HARAHAN, La. (WVUE) - Mrs. Nan Ryan teaches visually impaired students at Harahan Elementary School and is not letting the pandemic and the challenges that come with it get her students off track.
“Because she ordered the Braille equipment and she ordered a lot of stuff so we can get better,” says Dennis Bodden.
Dennis is a fourth grader at Harahan Elementary School and one of Mrs. Ryan’s students.
Mrs. Ryan started teaching in the 1990s. It was her way of giving back after overcoming her own childhood learning struggles.
“I, myself, did not learn to read or write until I was in the third grade,” says Ryan. “And I didn’t want children to have to go through what I went through, basically, what I went through.”
And recently, she started teaching students with visual impairments.
“That meant additional training for herself, whether it was professional development offered by our district or seeking training on her own. She just made it happen,” says principal Stephanie Scott.
Mrs. Ryan’s students are in kindergarten through the sixth grade and have varying levels of visual impairments. That means each student has different learning needs.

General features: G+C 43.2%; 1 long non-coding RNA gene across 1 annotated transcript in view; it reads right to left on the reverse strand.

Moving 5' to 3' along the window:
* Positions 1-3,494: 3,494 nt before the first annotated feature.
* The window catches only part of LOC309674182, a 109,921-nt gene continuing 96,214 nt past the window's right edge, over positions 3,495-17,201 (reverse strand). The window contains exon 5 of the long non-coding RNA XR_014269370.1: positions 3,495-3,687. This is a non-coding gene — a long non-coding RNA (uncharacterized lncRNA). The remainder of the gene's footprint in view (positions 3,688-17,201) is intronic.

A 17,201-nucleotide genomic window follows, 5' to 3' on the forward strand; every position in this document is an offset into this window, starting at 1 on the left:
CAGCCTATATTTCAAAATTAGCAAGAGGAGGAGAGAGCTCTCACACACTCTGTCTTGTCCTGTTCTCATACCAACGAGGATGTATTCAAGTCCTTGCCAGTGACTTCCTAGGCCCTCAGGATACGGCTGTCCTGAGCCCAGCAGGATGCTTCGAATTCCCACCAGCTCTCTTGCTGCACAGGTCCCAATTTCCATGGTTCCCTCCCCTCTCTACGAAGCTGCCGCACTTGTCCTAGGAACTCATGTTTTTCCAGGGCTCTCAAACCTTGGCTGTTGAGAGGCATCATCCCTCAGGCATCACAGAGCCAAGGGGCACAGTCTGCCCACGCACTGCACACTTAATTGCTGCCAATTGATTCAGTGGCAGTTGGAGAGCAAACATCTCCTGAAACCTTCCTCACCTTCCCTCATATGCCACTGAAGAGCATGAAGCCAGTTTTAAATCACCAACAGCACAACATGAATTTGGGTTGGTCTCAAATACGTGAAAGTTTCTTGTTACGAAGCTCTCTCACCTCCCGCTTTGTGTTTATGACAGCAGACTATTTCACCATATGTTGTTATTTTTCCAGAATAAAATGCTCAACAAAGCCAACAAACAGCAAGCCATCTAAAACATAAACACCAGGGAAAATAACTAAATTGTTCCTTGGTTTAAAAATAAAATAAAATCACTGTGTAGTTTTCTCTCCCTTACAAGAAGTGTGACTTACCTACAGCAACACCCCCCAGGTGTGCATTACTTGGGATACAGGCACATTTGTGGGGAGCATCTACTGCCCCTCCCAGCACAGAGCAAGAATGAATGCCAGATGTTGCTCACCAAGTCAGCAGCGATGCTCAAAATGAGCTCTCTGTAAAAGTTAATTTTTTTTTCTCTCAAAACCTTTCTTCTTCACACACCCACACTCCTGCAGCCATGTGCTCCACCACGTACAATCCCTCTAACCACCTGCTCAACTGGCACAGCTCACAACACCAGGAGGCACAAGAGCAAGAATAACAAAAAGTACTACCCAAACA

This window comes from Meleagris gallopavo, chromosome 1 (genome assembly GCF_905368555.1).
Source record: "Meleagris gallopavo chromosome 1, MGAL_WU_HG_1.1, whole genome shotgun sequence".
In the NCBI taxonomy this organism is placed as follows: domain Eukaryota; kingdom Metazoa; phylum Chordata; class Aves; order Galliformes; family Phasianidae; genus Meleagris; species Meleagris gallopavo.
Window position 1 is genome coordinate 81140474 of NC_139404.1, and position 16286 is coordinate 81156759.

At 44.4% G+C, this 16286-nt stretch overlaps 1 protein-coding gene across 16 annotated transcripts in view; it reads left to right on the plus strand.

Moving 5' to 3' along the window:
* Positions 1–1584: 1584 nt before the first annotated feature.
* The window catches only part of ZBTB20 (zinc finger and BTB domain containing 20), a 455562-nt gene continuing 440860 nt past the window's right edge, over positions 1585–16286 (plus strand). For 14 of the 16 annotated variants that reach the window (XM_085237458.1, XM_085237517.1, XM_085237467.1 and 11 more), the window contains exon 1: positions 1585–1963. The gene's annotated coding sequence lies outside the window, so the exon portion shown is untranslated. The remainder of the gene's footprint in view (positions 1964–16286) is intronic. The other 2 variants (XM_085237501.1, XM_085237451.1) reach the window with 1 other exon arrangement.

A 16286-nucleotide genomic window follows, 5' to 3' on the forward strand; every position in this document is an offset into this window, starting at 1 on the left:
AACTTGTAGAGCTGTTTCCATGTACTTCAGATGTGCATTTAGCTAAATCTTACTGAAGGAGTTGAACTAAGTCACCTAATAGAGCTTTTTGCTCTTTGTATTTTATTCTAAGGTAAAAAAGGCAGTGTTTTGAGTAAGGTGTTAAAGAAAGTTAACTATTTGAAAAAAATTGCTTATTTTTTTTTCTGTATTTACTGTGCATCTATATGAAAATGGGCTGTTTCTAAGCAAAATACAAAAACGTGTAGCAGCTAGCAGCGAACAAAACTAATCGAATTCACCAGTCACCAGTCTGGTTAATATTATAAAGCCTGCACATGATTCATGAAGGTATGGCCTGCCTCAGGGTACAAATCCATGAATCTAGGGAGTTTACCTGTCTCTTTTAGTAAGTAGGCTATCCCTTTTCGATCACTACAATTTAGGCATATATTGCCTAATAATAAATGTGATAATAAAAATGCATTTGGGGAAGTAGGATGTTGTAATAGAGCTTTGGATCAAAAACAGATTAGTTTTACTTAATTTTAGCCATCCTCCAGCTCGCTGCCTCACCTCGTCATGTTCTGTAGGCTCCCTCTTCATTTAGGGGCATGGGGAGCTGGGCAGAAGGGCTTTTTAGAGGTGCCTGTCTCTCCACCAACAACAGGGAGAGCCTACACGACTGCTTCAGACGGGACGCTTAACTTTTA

When the pandemic hit, Mrs. Ryan says it took her a minute to kick back into gear to ensure her students didn’t fall behind academically or otherwise.
“Doing errands, answering the telephone, be able to walk on the sidewalk, safely across the street. These are things that are not typically taught,” says Ryan.
With the help of school and district administrators, she applied for a grant to get devices called Braille Trails for each child.
“With that, they have the same access to the internet sites, to Google classrooms, to Google docs, to Excel spreadsheets,” says Ryan.
Scott says she admires Mrs. Ryan’s passion to help kids succeed.
“For her to be able to design lessons for all of them and cater to the needs of all of them in different content areas with different abilities, I was quite impressed,” says Scott.
And Ryan’s students, like Dennis, are grateful to have Mrs. Ryan in their corner.
“I just want to say thank you for the Braille equipment because I can’t wait to take it home,” says Dennis.
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